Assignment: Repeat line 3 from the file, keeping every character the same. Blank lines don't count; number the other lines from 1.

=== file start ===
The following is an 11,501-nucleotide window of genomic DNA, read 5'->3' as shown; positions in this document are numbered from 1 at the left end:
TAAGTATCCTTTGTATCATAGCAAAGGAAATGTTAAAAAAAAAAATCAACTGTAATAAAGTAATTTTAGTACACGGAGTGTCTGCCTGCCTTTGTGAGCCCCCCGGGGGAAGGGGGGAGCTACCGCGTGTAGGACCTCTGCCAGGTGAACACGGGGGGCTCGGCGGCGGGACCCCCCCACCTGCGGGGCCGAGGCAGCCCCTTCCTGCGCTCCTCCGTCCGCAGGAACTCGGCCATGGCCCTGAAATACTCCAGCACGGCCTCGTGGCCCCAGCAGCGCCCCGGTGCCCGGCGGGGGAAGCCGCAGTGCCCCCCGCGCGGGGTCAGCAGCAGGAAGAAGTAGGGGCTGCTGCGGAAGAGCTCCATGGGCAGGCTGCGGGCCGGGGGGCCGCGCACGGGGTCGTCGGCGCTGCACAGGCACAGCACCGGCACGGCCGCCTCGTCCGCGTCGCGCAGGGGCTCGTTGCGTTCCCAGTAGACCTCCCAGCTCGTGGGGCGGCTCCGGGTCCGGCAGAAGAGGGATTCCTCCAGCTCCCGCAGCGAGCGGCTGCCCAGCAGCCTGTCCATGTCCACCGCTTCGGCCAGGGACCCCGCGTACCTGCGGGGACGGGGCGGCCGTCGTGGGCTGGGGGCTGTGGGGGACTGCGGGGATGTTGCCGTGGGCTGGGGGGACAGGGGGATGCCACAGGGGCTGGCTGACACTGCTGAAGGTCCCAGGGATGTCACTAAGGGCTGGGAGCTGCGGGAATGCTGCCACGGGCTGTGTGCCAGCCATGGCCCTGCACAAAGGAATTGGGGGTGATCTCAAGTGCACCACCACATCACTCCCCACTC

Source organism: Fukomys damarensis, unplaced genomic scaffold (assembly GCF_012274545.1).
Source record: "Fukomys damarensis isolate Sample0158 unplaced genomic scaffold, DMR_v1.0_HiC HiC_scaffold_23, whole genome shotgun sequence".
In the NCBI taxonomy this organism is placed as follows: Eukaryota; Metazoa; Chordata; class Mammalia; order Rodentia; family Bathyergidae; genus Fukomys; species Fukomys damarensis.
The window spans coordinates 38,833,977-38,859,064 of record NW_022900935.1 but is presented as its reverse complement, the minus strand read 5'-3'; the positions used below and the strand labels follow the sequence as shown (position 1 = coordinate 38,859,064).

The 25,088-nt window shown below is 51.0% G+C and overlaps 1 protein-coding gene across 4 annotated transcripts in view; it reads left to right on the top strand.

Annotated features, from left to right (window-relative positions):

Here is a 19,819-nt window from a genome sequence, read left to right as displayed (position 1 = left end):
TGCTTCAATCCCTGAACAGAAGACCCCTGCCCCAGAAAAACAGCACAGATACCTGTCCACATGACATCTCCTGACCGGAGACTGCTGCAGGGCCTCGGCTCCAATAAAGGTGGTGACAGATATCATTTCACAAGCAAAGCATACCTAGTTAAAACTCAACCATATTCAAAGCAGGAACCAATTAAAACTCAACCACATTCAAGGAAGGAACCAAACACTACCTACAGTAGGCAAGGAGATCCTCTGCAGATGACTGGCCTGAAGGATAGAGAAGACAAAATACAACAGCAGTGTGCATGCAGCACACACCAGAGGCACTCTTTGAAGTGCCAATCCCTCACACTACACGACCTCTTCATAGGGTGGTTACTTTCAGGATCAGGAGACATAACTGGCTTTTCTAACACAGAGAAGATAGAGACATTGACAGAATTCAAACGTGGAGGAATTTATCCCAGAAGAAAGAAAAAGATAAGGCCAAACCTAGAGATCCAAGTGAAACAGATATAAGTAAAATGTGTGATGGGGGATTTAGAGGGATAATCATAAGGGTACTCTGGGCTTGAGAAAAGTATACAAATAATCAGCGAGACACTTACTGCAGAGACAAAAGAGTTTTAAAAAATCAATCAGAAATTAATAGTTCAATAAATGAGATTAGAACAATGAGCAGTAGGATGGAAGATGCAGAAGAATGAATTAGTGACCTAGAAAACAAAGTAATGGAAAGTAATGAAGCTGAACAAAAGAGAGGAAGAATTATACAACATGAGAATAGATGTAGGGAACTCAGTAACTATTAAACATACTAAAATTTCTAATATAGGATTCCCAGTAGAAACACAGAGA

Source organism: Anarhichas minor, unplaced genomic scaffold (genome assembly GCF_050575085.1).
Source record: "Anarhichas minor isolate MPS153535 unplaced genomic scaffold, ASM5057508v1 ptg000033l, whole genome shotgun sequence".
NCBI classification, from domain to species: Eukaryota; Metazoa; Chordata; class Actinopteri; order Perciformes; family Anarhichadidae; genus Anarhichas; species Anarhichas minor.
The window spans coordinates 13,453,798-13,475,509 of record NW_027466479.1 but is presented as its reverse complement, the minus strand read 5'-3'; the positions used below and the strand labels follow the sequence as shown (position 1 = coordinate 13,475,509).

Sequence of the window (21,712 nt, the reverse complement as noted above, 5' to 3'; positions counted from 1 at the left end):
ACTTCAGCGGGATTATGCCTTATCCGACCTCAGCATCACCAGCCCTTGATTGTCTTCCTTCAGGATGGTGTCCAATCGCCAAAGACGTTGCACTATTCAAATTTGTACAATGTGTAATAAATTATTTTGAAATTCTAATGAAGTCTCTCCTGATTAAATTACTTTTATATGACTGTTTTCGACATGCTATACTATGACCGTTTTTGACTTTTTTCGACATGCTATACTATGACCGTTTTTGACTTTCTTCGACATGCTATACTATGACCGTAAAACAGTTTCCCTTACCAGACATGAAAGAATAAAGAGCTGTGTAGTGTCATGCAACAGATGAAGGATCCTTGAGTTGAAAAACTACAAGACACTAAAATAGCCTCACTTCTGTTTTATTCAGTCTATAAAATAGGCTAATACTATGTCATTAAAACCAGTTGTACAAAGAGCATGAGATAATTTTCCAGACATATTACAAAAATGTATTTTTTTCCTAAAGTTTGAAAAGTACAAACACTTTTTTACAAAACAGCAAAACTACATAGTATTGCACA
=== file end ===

Source organism: Fukomys damarensis, unplaced genomic scaffold (assembly GCF_012274545.1).